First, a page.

What is a Menu in Latin America? and Good Food in Mexico SAN CRISTOBAL DE LAS CASAS, Mexico- In Latin America, the term “menu” does not mean the little booklet that has lists of all the things that are available to consume at a restaurant, but, more accurately, it means a set dish or two [...]
What is a Menu in Latin America? and Good Food in Mexico
SAN CRISTOBAL DE LAS CASAS, Mexico- In Latin America, the term “menu” does not mean the little booklet that has lists of all the things that are available to consume at a restaurant, but, more accurately, it means a set dish or two that are preprepared for the day. In the USA, we would call this the “specials,” in Latin America, it is called “el Menu.” So if you go into a restaurant and ask for the “menu” you often will not be given a list of available food options, but whatever the special of the day is.
Most often, the menu of a Latin American restaurant will be posted on a chalk or dry erase board clearly near the main door. This menu will often have options for a soup, a salad, and a main dish. Sometimes, there will be two or three choices of soups, salads, and main dishes that you can mix and match to make one complete “menu.” The price for the menu is often also listed below the food options, and is usually one of the strong advertising points — the “menu” of the day dishes are often cheaper than any other meal option in the restaurant, the menu are dishes that are, essentially, on sale.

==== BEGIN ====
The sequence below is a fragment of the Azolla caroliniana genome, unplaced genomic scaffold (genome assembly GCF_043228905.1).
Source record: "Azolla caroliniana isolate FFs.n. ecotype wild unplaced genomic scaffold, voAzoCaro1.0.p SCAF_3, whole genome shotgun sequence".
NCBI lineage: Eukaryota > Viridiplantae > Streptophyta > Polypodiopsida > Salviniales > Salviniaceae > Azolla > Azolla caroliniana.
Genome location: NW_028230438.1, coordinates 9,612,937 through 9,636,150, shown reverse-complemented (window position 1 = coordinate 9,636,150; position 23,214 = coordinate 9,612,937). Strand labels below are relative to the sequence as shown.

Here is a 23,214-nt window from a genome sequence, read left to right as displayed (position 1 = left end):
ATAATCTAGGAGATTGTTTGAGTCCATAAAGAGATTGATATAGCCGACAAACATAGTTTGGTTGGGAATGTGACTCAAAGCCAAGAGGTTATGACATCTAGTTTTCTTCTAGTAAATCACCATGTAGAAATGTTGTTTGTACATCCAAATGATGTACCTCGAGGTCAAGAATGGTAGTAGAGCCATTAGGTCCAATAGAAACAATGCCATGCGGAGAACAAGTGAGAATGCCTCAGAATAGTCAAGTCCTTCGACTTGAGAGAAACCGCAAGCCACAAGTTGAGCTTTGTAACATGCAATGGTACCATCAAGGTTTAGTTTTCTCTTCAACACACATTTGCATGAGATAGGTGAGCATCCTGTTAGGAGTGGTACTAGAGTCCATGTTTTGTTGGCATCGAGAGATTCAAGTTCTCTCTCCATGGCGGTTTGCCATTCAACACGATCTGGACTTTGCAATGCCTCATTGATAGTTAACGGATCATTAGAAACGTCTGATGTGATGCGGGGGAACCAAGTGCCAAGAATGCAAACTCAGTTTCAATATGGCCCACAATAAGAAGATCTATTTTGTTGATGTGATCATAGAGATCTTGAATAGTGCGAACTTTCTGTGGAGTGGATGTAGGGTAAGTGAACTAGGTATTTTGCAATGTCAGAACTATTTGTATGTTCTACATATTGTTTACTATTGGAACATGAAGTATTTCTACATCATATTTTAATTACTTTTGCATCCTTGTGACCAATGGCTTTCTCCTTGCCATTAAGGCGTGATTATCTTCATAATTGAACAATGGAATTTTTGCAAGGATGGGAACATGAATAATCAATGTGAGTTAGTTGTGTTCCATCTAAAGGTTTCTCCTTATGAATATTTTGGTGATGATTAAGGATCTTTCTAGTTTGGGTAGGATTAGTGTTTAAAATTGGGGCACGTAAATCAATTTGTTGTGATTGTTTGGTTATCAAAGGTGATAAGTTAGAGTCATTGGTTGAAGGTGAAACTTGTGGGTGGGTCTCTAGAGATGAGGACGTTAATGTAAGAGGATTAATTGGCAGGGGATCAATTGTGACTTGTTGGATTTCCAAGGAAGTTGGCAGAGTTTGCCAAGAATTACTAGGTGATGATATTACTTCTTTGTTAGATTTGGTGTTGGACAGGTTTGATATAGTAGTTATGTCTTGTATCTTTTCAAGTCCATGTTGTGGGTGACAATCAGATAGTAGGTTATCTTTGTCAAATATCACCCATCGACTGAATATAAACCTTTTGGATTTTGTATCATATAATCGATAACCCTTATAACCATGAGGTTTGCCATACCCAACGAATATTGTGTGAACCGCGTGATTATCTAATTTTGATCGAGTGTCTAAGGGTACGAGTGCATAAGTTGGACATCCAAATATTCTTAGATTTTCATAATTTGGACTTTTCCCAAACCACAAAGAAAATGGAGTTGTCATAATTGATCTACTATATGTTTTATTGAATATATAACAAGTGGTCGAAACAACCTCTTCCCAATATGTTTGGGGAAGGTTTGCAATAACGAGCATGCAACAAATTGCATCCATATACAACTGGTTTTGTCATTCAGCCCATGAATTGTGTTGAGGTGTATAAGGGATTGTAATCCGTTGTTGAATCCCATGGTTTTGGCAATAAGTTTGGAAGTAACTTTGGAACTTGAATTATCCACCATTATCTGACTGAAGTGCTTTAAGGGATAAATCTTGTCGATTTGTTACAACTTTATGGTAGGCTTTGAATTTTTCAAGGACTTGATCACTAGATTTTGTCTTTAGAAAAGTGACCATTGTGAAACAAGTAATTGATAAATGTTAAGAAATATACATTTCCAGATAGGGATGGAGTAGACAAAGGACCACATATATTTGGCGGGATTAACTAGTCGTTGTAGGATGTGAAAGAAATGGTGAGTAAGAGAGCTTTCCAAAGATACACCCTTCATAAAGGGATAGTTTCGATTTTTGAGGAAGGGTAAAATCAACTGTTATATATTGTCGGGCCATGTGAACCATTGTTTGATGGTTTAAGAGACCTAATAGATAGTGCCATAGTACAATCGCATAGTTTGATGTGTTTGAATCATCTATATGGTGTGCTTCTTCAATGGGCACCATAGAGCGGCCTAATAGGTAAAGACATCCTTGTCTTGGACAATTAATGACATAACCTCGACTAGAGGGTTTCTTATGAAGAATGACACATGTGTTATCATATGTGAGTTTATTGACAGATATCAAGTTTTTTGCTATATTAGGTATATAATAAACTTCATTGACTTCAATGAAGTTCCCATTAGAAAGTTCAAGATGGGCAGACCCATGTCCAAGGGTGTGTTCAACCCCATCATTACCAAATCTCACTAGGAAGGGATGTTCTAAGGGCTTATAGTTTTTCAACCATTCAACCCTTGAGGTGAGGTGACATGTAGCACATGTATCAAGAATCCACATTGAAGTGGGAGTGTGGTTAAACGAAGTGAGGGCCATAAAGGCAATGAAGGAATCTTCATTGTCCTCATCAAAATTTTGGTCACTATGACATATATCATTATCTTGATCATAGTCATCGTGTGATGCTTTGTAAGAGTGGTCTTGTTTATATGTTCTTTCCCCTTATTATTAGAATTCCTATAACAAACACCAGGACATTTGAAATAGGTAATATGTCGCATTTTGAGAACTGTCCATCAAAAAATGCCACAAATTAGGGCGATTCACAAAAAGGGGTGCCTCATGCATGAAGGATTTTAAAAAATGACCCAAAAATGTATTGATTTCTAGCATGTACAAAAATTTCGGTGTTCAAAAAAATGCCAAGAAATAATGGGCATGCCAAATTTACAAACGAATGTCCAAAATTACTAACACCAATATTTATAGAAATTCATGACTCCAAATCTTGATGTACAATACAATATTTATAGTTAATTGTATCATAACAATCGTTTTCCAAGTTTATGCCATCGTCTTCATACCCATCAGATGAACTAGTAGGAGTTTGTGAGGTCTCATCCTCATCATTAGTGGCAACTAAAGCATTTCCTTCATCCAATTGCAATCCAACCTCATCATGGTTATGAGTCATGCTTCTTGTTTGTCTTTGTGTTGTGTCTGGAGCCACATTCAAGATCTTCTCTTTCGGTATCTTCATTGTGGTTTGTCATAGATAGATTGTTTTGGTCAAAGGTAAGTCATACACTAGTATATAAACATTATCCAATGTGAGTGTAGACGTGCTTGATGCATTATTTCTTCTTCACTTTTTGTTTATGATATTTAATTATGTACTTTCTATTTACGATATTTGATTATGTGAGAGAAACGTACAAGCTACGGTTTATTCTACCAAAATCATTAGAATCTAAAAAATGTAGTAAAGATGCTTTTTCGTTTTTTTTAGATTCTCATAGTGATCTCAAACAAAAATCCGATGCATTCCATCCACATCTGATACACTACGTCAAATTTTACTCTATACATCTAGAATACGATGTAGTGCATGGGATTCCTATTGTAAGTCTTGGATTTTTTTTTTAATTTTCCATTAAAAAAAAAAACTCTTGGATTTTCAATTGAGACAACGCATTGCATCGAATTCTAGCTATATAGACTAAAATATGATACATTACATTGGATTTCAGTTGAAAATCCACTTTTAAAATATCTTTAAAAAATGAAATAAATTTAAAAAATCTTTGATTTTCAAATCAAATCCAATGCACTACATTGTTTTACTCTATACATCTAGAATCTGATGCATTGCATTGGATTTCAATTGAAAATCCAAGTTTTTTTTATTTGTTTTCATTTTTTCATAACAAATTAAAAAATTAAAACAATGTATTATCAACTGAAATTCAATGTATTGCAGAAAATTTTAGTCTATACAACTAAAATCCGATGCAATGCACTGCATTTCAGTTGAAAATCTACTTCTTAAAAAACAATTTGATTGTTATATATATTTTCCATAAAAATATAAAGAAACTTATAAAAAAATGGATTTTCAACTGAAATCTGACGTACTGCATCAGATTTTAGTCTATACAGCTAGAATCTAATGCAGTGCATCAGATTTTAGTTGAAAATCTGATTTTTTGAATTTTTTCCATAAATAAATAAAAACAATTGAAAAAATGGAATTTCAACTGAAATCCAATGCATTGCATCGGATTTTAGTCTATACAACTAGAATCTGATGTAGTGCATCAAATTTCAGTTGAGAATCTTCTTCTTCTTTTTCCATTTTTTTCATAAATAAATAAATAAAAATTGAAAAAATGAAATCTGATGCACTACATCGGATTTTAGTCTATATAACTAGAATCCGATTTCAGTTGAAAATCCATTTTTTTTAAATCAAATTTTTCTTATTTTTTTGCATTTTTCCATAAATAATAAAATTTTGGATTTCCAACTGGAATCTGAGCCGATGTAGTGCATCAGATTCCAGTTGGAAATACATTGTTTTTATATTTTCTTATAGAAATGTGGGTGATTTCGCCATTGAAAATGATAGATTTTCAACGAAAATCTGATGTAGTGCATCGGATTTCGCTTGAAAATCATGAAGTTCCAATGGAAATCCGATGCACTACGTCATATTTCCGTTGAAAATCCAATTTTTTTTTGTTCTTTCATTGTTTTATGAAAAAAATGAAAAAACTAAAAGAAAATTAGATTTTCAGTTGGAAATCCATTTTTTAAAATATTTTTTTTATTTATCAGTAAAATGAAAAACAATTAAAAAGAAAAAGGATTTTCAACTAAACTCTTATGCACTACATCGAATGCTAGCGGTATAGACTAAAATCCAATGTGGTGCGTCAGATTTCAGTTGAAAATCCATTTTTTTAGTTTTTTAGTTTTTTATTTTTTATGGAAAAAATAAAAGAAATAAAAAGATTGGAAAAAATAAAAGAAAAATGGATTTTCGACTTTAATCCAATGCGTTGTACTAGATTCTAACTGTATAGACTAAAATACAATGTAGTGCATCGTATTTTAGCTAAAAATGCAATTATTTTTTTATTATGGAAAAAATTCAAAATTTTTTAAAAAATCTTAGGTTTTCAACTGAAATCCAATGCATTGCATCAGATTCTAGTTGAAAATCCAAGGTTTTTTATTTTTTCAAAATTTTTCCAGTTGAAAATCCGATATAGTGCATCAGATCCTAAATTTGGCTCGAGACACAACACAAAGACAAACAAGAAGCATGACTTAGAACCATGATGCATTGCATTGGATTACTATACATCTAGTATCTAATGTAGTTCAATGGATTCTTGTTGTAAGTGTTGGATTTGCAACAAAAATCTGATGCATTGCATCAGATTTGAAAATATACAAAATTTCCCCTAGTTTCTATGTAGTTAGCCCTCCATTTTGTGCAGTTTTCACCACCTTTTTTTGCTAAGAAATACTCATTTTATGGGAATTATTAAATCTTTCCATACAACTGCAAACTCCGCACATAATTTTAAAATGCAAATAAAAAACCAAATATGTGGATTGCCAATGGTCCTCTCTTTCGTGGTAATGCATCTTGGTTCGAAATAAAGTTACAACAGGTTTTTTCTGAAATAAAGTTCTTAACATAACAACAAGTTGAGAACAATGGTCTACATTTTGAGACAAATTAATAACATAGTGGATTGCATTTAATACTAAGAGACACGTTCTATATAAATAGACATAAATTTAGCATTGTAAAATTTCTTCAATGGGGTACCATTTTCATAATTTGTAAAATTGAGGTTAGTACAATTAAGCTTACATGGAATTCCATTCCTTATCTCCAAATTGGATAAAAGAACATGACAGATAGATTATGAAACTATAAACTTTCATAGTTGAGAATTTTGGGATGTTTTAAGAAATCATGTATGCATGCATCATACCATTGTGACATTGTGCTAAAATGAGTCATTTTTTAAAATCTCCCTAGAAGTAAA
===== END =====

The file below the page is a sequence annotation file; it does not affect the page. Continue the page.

To get the list of all possible food options in a Spanish speaking country, to get what we in the English speaking world call a menu, the correct word is “la carta.”
I must admit that, in my early days of South America travel when I did not know a naranja from a narwhal (over ten years ago), I received a few surprises when trying to ask for the menu in restaurants. If I was in a place accustom to receiving foreigners then I was often understood and la carta would be brought to me, but, when out of the tourist loop, I would ask for the menu and be lead to the front door of the restaurant to be shown the specials of the day.
What, this is all the food you have?
Sometimes it was, sometimes I was just being shown what I asked for: the menu.
Though, soon enough, a helpful traveling companion introduced me to a new word, “la carta,” and when I used it I found the menu brought out to me.
I write this article now because Mexico is full of great menus. I don’t even look for anything else when going to a restaurant for a sit down meal, as I know that what is on the menu will be the best, most well rounded, meal that I can get for the price in a particular restaurant. So as I walk through the streets of Mexico, I make a note of what is written on all the chalk boards positioned outside of restaurants, and file them away for the next time I go out for a sit down meal. The menu is key when wanting a good, cheap, full meal in Latin America — don’t even bother reading la carta.
Mexican restaurant menus are good
I usually only use restaurants as a way to pick up a quick dose of cheap meat when traveling. I usually prepare my other meals myself, but cooking and preserving meat is usually too much of a hassle to do on the road. So I often only frequent the fast food restaurants looking for nothing more than a hamburger, tacos, or grilled chicken — a full meal is usually unneeded.
Why would I want to pay for a full meal when I only want some chunks of meat?
So I usually ignore the menu options as I travel in Latin America — the price of just about any menu option is going to be more than an item or two of fast food. But in Mexico, my strategy is different, as the menus are too good and well priced to be ignored. I can get a steak with rice, a salad, tortillas, and soup for 40 pesos (a little over 3 USD); for breakfast, I can get eggs with sausage, beans, cheese, tortillas, and coffee for 25 pesos.